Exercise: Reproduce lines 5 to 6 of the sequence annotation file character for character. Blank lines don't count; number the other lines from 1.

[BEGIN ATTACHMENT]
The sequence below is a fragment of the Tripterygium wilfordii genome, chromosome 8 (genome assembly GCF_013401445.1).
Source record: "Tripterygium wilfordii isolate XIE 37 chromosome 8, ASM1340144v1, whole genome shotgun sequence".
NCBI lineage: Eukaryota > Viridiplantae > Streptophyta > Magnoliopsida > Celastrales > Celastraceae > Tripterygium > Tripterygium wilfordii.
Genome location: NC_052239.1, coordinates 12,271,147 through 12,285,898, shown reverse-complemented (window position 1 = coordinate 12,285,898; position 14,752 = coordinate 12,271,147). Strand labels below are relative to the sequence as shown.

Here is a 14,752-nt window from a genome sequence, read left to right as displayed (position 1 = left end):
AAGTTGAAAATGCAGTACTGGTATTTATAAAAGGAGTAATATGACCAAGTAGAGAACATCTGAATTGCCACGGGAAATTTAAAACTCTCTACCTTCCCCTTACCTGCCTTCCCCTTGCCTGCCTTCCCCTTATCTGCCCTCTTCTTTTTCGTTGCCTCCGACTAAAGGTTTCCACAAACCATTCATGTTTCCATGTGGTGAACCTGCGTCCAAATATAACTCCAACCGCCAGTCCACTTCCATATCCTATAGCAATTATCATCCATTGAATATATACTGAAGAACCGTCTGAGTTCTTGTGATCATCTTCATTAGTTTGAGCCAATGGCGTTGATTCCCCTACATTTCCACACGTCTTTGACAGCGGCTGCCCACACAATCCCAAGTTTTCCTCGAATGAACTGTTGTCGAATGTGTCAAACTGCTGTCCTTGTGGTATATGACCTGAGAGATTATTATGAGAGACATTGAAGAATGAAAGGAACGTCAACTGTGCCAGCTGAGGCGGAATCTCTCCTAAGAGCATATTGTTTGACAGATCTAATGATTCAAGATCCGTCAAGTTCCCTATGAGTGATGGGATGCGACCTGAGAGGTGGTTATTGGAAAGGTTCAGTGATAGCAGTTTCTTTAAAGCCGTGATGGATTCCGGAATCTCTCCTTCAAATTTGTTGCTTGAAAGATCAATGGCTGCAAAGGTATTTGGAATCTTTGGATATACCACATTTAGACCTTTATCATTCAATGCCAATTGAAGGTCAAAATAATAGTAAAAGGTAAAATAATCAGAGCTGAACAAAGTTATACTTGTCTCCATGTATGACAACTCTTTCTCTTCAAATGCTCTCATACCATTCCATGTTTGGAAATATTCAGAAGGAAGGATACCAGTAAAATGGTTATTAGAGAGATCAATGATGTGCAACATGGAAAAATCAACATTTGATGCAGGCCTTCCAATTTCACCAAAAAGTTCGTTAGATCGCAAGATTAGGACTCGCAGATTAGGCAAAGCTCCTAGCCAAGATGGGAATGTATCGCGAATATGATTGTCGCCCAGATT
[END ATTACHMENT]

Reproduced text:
Here is a 14,752-nt window from a genome sequence, read left to right as displayed (position 1 = left end):
AAGTTGAAAATGCAGTACTGGTATTTATAAAAGGAGTAATATGACCAAGTAGAGAACATCTGAATTGCCACGGGAAATTTAAAACTCTCTACCTTCCCCTTACCTGCCTTCCCCTTGCCTGCCTTCCCCTTATCTGCCCTCTTCTTTTTCGTTGCCTCCGACTAAAGGTTTCCACAAACCATTCATGTTTCCATGTGGTGAACCTGCGTCCAAATATAACTCCAACCGCCAGTCCACTTCCATATCCTATAGCAATTATCATCCATTGAATATATACTGAAGAACCGTCTGAGTTCTTGTGATCATCTTCATTAGTTTGAGCCAATGGCGTTGATTCCCCTACATTTCCACACGTCTTTGACAGCGGCTGCCCACACAATCCCAAGTTTTCCTCGAATGAACTGTTGTCGAATGTGTCAAACTGCTGTCCTTGTGGTATATGACCTGAGAGATTATTATGAGAGACATTGAAGAATGAAAGGAACGTCAACTGTGCCAGCTGAGGCGGAATCTCTCCTAAGAGCATATTGTTTGACAGATCTAATGATTCAAGATCCGTCAAGTTCCCTATGAGTGATGGGATGCGACCTGAGAGGTGGTTATTGGAAAGGTTCAGTGATAGCAGTTTCTTTAAAGCCGTGATGGATTCCGGAATCTCTCCTTCAAATTTGTTGCTTGAAAGATCAATGGCTGCAAAGGTATTTGGAATCTTTGGATATACCACATTTAGACCTTTATCATTCAATGCCAATTGAAGGTCAAAATAATAGTAAAAGGTAAAATAATCAGAGCTGAACAAAGTTATACTTGTCTCCATGTATGACAACTCTTTCTCTTCAAATGCTCTCATACCATTCCATGTTTGGAAATATTCAGAAGGAAGGATACCAGTAAAATGGTTATTAGAGAGATCAATGATGTGCAACATGGAAAAATCAACATTTGATGCAGGCCTTCCAATTTCACCAAAAAGTTCGTTAGATCGCAAGATTAGGACTCGCAGATTAGGCAAAGCTCCTAGCCAAGATGGGAATGTATCGCGAATATGATTGTCGCCCAGATT